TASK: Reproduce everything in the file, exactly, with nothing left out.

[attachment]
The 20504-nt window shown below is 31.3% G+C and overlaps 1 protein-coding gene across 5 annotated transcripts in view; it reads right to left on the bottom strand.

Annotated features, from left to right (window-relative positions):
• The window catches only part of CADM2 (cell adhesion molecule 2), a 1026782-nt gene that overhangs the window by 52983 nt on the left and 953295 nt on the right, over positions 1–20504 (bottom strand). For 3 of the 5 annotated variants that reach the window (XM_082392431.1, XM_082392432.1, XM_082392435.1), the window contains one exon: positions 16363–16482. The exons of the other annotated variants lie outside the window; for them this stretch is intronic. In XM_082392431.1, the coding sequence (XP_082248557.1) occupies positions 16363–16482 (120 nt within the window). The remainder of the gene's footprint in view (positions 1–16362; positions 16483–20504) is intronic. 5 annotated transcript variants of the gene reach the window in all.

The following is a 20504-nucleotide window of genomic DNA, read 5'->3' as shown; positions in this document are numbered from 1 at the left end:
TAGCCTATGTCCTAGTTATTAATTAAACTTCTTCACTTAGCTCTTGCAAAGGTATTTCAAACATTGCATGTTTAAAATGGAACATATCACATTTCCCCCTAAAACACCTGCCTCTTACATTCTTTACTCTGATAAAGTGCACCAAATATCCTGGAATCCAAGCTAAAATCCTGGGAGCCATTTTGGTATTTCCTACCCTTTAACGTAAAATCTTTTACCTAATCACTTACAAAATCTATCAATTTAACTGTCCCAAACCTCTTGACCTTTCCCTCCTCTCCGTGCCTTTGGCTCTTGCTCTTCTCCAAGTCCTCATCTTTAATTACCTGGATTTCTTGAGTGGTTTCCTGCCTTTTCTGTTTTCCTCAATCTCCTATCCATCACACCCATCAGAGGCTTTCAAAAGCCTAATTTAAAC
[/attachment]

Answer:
The 20504-nt window shown below is 31.3% G+C and overlaps 1 protein-coding gene across 5 annotated transcripts in view; it reads right to left on the bottom strand.

Annotated features, from left to right (window-relative positions):
• The window catches only part of CADM2 (cell adhesion molecule 2), a 1026782-nt gene that overhangs the window by 52983 nt on the left and 953295 nt on the right, over positions 1–20504 (bottom strand). For 3 of the 5 annotated variants that reach the window (XM_082392431.1, XM_082392432.1, XM_082392435.1), the window contains one exon: positions 16363–16482. The exons of the other annotated variants lie outside the window; for them this stretch is intronic. In XM_082392431.1, the coding sequence (XP_082248557.1) occupies positions 16363–16482 (120 nt within the window). The remainder of the gene's footprint in view (positions 1–16362; positions 16483–20504) is intronic. 5 annotated transcript variants of the gene reach the window in all.

The following is a 20504-nucleotide window of genomic DNA, read 5'->3' as shown; positions in this document are numbered from 1 at the left end:
TAGCCTATGTCCTAGTTATTAATTAAACTTCTTCACTTAGCTCTTGCAAAGGTATTTCAAACATTGCATGTTTAAAATGGAACATATCACATTTCCCCCTAAAACACCTGCCTCTTACATTCTTTACTCTGATAAAGTGCACCAAATATCCTGGAATCCAAGCTAAAATCCTGGGAGCCATTTTGGTATTTCCTACCCTTTAACGTAAAATCTTTTACCTAATCACTTACAAAATCTATCAATTTAACTGTCCCAAACCTCTTGACCTTTCCCTCCTCTCCGTGCCTTTGGCTCTTGCTCTTCTCCAAGTCCTCATCTTTAATTACCTGGATTTCTTGAGTGGTTTCCTGCCTTTTCTGTTTTCCTCAATCTCCTATCCATCACACCCATCAGAGGCTTTCAAAAGCCTAATTTAAAC